Sask. company working on artificial intelligence to help province sort out the trash

Prairie Robotics Inc. is developing an artificial intelligence that can sort the types of waste entering landfills.

Artificial intelligence will analyze and image and provide a report with data for reference

Artificial intelligence will analyze an image of garbage and provide reliable data on the type of waste and its weight, according to Prairie Robotics co-founder Sam Dietrich. (CBC)

A Saskatchewan-based company may have a solution to help the province take out the trash.

Prairie Robotics Inc. is developing an artificial intelligence that can sort the types of waste entering landfills and estimate its approximate weight through imaging, the province said in a news release Tuesday.

"It's important for us in Saskatchewan and across the country to better understand the amount of waste we're disposing of, so that we can make great targets and actually properly reduce it," said company co-founder Sam Dietrich.

"By properly understanding the types and the weight of waste coming into our landfills, we can better understand how we can reduce that."

The technology was one of two selected for $10,000 in funding and a 16-week residency by Innovation Saskatchewan in 2019 through an Innovation Challenge, which encourages provincial technology companies to find inventive solutions to public issues.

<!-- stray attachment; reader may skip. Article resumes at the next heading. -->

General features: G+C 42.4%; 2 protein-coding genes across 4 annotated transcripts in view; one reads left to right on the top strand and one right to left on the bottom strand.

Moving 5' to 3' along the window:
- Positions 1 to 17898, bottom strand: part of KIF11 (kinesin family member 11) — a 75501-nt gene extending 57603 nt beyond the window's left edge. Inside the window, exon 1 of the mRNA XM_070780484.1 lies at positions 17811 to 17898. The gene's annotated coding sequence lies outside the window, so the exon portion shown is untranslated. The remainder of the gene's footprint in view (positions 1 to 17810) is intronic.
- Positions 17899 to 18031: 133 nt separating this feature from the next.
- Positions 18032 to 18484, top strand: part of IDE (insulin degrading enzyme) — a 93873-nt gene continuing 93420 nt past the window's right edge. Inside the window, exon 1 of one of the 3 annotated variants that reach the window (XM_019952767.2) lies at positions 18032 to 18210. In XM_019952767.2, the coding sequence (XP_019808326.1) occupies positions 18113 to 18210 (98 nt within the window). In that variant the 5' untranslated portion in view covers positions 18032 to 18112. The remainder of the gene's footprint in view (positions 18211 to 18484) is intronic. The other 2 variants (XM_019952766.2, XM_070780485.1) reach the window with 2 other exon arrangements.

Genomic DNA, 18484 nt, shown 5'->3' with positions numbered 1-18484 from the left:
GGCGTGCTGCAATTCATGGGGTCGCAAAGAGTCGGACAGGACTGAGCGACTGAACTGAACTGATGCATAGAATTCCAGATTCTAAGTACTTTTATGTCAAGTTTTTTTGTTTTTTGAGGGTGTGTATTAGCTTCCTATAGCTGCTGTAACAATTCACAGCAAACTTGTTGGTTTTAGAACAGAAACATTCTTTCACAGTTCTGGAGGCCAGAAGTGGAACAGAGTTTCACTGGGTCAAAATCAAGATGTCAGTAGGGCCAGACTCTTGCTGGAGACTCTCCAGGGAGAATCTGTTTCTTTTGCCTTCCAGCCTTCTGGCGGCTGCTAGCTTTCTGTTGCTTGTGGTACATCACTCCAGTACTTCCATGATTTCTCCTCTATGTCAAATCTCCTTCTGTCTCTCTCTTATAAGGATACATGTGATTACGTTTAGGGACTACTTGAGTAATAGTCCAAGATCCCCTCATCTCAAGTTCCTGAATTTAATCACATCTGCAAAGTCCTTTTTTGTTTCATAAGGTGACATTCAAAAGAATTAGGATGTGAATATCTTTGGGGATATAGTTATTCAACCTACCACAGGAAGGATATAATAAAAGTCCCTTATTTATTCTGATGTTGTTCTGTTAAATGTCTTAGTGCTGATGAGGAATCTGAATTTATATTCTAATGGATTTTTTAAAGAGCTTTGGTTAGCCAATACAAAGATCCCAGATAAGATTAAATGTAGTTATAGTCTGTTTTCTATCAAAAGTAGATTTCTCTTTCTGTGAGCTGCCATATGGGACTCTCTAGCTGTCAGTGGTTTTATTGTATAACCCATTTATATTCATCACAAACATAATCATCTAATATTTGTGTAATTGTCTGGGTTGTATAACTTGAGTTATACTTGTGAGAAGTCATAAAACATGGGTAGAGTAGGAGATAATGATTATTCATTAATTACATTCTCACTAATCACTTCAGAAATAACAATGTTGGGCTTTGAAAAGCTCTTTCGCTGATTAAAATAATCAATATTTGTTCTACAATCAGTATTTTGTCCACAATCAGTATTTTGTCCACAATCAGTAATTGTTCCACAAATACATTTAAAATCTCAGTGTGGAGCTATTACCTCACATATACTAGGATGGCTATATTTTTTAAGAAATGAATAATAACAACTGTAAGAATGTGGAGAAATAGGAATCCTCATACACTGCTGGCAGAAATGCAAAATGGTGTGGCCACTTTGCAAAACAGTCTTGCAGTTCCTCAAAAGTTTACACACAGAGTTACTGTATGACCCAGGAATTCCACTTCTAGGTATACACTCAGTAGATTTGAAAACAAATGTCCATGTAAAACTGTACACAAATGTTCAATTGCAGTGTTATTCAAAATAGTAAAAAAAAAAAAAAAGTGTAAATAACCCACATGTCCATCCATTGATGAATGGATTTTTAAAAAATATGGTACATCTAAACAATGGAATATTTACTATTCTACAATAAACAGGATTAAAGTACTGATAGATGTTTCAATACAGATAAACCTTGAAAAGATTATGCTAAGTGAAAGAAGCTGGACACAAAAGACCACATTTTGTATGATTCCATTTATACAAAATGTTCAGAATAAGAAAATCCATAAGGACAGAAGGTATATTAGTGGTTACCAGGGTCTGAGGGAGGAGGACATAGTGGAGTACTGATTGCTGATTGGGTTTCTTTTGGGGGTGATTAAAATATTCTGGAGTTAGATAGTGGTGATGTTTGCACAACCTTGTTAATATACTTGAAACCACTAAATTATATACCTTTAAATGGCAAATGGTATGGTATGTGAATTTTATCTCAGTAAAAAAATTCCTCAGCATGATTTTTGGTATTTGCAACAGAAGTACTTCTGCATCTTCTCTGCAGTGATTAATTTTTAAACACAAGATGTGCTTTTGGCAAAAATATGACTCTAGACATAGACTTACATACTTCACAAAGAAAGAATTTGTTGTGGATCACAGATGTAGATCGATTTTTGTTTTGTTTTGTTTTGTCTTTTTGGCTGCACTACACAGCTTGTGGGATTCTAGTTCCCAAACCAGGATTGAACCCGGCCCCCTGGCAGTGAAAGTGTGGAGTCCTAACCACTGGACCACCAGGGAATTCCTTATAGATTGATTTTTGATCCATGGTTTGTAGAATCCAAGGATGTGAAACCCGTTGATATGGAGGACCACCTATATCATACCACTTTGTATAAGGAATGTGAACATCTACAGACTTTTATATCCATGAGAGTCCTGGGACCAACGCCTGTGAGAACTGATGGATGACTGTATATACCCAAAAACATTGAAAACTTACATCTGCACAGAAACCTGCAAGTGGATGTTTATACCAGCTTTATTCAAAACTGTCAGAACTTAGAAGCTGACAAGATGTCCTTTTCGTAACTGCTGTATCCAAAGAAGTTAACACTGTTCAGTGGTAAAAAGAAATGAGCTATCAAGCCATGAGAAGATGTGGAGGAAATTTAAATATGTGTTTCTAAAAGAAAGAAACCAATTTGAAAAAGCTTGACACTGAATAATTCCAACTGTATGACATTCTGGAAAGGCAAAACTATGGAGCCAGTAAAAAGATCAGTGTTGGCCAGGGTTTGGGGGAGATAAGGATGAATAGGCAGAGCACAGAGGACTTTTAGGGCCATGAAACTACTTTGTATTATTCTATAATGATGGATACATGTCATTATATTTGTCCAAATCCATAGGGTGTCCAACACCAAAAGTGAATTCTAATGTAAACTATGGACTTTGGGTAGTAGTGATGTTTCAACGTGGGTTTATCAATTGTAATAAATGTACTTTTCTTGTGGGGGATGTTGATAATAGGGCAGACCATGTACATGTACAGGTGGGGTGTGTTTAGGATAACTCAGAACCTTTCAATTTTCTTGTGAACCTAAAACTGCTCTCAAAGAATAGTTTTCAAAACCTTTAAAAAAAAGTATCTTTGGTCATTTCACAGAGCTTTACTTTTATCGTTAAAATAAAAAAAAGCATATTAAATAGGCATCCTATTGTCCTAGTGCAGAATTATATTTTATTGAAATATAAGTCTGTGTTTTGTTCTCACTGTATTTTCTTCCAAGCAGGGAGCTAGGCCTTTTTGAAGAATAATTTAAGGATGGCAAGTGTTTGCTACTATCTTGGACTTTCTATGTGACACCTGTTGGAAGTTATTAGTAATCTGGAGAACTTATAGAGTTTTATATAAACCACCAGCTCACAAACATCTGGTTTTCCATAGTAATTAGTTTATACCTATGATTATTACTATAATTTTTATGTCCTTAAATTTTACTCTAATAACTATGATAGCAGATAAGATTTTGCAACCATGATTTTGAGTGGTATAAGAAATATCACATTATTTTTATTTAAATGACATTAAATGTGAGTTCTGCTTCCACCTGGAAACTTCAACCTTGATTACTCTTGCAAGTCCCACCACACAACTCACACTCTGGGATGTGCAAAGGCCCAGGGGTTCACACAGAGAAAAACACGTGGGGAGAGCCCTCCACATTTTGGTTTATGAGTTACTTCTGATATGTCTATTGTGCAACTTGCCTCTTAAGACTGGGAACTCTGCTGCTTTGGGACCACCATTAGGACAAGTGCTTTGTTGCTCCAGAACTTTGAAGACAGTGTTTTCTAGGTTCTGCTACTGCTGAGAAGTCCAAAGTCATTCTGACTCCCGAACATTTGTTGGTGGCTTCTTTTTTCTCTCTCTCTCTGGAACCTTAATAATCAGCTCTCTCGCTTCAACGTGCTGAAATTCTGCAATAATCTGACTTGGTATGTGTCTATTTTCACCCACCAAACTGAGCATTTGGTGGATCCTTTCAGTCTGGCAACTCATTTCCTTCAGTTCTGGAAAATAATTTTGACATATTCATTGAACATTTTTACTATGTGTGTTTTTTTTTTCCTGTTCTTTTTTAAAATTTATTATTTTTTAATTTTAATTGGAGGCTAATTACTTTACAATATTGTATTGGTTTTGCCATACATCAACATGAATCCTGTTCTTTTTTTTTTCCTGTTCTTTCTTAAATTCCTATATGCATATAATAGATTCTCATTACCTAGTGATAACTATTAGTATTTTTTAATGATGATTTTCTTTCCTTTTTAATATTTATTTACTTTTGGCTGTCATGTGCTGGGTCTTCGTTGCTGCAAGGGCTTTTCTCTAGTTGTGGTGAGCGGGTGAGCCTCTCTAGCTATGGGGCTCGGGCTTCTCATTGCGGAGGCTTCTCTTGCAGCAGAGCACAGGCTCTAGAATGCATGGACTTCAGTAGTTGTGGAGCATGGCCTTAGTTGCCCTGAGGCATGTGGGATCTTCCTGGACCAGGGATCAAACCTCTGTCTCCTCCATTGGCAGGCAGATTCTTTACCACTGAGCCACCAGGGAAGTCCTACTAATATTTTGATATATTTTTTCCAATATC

The provincial government announced last month that it has a goal to reduce the amount of waste going into the province's landfills by 30 per cent by the year 2030.

Dietrich said there are landfills without scales, which can be expensive. Using artificial intelligence is one way to keep costs down while reducing waste in the long-term, he said.

Sensors will snap a picture of the landfill and waste, and then the artificial intelligence will analyze the data and create a report.

The City of Regina provided four years' worth of archival data on the types of waste in landfill to Prairie Research to help train the AI.

Canadians typically produce more waste than citizens in other countries, so a program that can provide accurate information is crucial, says Kelvin Ng, professor of environmental systems engineering at the University of Regina.

Saskatchewan produces the second-highest amount of waste per capita among provinces: about 842 kilograms of waste, or more than 1,850 pounds, per person per year, according to the province.

There is no hard timeline on when Prairie Robotics's AI product could be ready for commercial use.


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